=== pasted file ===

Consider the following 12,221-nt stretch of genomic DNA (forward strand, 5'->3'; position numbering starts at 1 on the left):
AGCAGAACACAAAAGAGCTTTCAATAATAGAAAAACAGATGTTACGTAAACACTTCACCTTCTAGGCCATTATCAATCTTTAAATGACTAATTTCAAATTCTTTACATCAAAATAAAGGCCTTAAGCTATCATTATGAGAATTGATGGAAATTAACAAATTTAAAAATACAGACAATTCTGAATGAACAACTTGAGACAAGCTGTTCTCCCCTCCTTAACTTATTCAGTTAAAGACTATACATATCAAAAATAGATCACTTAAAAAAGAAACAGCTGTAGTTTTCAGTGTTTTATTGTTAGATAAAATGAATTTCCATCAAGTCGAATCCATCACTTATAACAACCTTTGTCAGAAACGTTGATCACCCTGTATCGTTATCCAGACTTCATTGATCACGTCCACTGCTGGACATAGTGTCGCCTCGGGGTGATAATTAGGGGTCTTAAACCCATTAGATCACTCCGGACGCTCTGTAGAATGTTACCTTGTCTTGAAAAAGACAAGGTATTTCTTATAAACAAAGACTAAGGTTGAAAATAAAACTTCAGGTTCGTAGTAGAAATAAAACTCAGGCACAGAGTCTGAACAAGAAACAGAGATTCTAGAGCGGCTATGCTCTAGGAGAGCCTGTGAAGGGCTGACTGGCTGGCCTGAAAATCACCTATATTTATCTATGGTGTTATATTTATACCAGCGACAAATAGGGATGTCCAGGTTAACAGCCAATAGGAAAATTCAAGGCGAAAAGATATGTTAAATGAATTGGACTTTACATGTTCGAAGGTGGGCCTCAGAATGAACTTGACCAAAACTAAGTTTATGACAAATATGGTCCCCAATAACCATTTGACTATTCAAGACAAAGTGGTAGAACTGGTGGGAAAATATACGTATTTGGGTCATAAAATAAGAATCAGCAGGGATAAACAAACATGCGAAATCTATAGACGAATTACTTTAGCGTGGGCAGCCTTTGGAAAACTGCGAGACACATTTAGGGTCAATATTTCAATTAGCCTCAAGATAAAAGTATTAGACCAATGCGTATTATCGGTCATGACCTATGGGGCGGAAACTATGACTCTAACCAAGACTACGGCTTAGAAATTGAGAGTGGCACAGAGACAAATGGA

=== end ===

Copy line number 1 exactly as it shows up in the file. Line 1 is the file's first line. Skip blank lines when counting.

Consider the following 12,221-nt stretch of genomic DNA (forward strand, 5'->3'; position numbering starts at 1 on the left):